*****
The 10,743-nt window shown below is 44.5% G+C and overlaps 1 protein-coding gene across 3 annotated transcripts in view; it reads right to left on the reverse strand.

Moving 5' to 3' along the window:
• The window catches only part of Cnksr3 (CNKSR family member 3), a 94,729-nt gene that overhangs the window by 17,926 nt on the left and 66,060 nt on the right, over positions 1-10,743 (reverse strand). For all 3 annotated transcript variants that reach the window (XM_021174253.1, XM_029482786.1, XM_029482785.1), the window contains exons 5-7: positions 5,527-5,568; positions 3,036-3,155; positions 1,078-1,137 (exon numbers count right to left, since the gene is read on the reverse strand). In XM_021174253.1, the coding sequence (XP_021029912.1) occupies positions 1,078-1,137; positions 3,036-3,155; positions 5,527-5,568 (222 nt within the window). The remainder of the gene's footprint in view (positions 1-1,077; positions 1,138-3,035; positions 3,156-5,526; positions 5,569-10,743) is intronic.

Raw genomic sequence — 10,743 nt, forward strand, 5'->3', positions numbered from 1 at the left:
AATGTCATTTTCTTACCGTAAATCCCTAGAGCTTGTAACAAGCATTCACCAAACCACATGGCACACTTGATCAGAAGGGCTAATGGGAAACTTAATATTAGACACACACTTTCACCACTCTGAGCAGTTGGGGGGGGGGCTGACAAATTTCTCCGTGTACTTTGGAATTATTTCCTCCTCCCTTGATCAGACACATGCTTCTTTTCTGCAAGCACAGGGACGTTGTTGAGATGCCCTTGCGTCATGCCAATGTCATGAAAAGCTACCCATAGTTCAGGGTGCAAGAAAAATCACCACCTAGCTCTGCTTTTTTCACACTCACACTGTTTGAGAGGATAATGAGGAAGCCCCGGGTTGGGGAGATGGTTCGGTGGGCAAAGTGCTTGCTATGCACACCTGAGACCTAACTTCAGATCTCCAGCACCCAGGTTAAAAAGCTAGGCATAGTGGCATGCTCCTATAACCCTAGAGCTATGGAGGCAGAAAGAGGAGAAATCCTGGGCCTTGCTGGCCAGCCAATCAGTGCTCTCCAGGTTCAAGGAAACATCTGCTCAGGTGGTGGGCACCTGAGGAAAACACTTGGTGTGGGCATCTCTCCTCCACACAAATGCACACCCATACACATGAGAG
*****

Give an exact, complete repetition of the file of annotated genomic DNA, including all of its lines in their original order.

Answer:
The 10,743-nt window shown below is 44.5% G+C and overlaps 1 protein-coding gene across 3 annotated transcripts in view; it reads right to left on the reverse strand.

Moving 5' to 3' along the window:
• The window catches only part of Cnksr3 (CNKSR family member 3), a 94,729-nt gene that overhangs the window by 17,926 nt on the left and 66,060 nt on the right, over positions 1-10,743 (reverse strand). For all 3 annotated transcript variants that reach the window (XM_021174253.1, XM_029482786.1, XM_029482785.1), the window contains exons 5-7: positions 5,527-5,568; positions 3,036-3,155; positions 1,078-1,137 (exon numbers count right to left, since the gene is read on the reverse strand). In XM_021174253.1, the coding sequence (XP_021029912.1) occupies positions 1,078-1,137; positions 3,036-3,155; positions 5,527-5,568 (222 nt within the window). The remainder of the gene's footprint in view (positions 1-1,077; positions 1,138-3,035; positions 3,156-5,526; positions 5,569-10,743) is intronic.

Raw genomic sequence — 10,743 nt, forward strand, 5'->3', positions numbered from 1 at the left:
AATGTCATTTTCTTACCGTAAATCCCTAGAGCTTGTAACAAGCATTCACCAAACCACATGGCACACTTGATCAGAAGGGCTAATGGGAAACTTAATATTAGACACACACTTTCACCACTCTGAGCAGTTGGGGGGGGGGCTGACAAATTTCTCCGTGTACTTTGGAATTATTTCCTCCTCCCTTGATCAGACACATGCTTCTTTTCTGCAAGCACAGGGACGTTGTTGAGATGCCCTTGCGTCATGCCAATGTCATGAAAAGCTACCCATAGTTCAGGGTGCAAGAAAAATCACCACCTAGCTCTGCTTTTTTCACACTCACACTGTTTGAGAGGATAATGAGGAAGCCCCGGGTTGGGGAGATGGTTCGGTGGGCAAAGTGCTTGCTATGCACACCTGAGACCTAACTTCAGATCTCCAGCACCCAGGTTAAAAAGCTAGGCATAGTGGCATGCTCCTATAACCCTAGAGCTATGGAGGCAGAAAGAGGAGAAATCCTGGGCCTTGCTGGCCAGCCAATCAGTGCTCTCCAGGTTCAAGGAAACATCTGCTCAGGTGGTGGGCACCTGAGGAAAACACTTGGTGTGGGCATCTCTCCTCCACACAAATGCACACCCATACACATGAGAG